Road to Oxiana

Robert Byron has often been acclaimed as one of the leading travel writers of his generation. A huge compliment considering who he shared that generation with - Peter Fleming and Patrick Leigh Fermor to name just two (though Fermor's tales of his travels in 1930's Europe were published long after the event). Byron was very much a product of his generation - an astonishingly erudite, well educated man, who'd flunked his way out of Oxford, and was by 1933-34 at a bit of a loose end, and was en route to Iran to meet up with a group of like-minded friends, who had the potty idea of driving a charcoal powered car across the old Silk Road.

The charcoal fuelled car blew up en route before Byron even set eyes on it. But either by himself, or with his friend, Christopher Sykes, a minor diplomat, he set off on a journey of exploration around Persia and on into Afghanistan and Central Asia.

Although I'm sure Byron must have done some editing along the way, most of the Road to Oxiana reads like a diary or a selection of notes encompassing everything from bad experiences along the way to interesting people he's met, notes on history, medicine and geography, and anything else that happens to pique his interest. As such there's a wonderful sense of immediacy to the book. It's also surprisingly relevant as Byron drifts through some of the great war-zones of the modern age; which although not quite as dangerous then, still had a frisson of peril.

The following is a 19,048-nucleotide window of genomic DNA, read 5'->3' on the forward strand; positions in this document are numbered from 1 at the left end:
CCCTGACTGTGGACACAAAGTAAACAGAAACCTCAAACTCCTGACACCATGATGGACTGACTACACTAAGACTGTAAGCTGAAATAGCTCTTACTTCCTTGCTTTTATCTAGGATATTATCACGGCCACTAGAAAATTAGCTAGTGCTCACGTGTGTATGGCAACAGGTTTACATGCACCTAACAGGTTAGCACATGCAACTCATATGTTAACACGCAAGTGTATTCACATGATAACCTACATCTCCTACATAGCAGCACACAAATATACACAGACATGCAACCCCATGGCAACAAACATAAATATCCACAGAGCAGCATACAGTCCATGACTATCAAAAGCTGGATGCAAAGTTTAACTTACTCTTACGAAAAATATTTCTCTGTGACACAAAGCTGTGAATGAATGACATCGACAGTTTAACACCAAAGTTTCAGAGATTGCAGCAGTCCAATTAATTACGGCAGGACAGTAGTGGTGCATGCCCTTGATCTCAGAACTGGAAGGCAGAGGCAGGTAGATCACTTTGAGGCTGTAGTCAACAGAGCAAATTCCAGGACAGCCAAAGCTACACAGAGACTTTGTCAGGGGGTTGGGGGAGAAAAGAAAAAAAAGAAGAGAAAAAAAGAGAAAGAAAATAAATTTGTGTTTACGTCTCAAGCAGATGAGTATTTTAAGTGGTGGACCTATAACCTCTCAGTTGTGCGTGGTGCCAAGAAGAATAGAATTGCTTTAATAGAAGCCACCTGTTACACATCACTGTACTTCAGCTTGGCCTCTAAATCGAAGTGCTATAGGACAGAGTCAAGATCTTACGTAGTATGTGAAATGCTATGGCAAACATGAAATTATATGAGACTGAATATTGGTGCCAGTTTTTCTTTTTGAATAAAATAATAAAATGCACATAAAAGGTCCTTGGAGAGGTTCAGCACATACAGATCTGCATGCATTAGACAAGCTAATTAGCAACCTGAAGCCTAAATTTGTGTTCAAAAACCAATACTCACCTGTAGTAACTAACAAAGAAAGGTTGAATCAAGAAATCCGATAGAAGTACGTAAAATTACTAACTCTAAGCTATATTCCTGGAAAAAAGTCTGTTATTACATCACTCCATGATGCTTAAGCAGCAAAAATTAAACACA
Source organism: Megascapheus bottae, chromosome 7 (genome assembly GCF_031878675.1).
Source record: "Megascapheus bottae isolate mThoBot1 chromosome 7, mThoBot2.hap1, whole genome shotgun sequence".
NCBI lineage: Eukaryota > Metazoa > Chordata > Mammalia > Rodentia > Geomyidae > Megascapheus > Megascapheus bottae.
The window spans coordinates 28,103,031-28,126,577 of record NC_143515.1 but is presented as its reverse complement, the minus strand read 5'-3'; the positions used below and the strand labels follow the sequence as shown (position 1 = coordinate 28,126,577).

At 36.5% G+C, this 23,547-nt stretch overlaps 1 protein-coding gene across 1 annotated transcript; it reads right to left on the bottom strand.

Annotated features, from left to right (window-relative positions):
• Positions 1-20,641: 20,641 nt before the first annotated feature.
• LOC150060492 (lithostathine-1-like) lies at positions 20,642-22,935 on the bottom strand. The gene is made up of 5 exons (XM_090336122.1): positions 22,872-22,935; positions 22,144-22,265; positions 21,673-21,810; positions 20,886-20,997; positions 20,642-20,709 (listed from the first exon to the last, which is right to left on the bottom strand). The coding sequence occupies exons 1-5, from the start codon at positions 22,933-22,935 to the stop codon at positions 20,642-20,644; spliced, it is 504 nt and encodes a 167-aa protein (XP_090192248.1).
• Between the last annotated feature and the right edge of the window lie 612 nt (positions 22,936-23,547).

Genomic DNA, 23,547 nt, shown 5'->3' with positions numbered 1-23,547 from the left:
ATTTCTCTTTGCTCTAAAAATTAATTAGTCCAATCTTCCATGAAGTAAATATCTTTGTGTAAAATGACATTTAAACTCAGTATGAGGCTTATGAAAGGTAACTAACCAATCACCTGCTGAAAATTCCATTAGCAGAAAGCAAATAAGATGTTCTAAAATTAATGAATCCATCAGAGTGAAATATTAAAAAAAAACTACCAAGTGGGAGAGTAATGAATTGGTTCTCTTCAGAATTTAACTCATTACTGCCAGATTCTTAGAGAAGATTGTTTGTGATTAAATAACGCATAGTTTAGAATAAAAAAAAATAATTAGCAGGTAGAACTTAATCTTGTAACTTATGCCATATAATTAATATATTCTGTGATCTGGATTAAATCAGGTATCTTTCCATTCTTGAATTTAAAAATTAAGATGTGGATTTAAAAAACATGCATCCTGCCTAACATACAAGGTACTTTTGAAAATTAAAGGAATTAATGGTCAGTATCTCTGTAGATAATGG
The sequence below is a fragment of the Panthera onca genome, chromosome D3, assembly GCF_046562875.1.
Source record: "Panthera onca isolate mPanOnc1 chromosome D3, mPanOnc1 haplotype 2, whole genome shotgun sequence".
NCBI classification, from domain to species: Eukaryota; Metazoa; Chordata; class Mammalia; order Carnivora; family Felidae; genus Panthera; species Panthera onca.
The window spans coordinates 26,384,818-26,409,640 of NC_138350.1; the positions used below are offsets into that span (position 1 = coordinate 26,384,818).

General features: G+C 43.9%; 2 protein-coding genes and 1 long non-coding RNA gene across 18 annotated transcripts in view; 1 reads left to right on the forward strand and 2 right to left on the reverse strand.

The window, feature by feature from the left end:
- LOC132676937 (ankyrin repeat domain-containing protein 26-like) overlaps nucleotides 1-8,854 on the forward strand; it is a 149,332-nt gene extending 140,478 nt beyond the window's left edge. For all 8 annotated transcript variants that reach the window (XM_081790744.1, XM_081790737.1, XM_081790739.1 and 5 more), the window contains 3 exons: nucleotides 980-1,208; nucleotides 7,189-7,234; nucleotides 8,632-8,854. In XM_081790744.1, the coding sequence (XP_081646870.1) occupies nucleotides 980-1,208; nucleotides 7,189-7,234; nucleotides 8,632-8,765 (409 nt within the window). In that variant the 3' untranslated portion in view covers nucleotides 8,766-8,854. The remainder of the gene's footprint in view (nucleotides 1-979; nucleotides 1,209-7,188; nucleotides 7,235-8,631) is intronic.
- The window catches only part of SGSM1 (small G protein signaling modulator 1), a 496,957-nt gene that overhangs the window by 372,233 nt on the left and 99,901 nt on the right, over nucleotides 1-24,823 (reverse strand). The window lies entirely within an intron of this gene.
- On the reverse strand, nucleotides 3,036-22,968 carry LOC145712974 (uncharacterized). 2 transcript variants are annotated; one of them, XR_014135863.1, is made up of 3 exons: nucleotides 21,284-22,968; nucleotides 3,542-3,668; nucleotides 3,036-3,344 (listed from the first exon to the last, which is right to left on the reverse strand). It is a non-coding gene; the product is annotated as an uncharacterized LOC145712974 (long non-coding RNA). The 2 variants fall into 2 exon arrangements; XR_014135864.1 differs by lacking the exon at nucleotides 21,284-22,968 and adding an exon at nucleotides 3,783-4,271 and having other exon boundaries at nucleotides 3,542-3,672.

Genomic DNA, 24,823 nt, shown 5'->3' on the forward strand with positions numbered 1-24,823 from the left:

Byron loved Central Asia, and was fascinated by the architecture of the Islamic world; and this shines through in his enthusiasm for the journey. To a Western audience sickened by the violence of war in Afghanistan, Iraq and Syria, it's easy to forget the importance of these areas and the rich culture that had underpinned the countries for thousands of years. From the lapis-lazuli of Afghanistan that enriched the tombs of the Pharaohs to the wonderful architecture of Iran and Iraq, and of course the Bamiyan Buddhas of Afghanistan (ironically enough Byron mentions that they had already been vandalised during a pre-Taliban outburst of iconoclasm in an earlier century).

Dome of the Sheikh Lotfollah Mosque, Isfahan, Iran. Admired by Robert Byron
Unusually, for his era, Byron is positive about non-Western cultures, and in general embraces the art and work that had flourished under Islam in a way that had been rarely seen in earlier writers. This may make him sound rather serious, but his self-deprecating tone is often very funny "I have been reading Proust for the last three days and begin to observe the infection of uncontrolled detail creeping into this diary."

It's a delightful and gripping account of an astonishing journey. It just made me very sad that the journey now is largely impossible. It was certainly much more difficult to travel long distances in the 1920's and '30's, but I envy the travellers of the day, the freedoms that they had, that now no longer seem to be ours.

There's a sad postscript to Road to Oxiana. Robert Byron died a few days before his 36th birthday in February 1941, when the convoy he was on, en route to Alexandria, was torpedoed off the coast of Scotland. Most of the hands were drowned. Shockingly eleven other merchant vessels were sunk on the same day.


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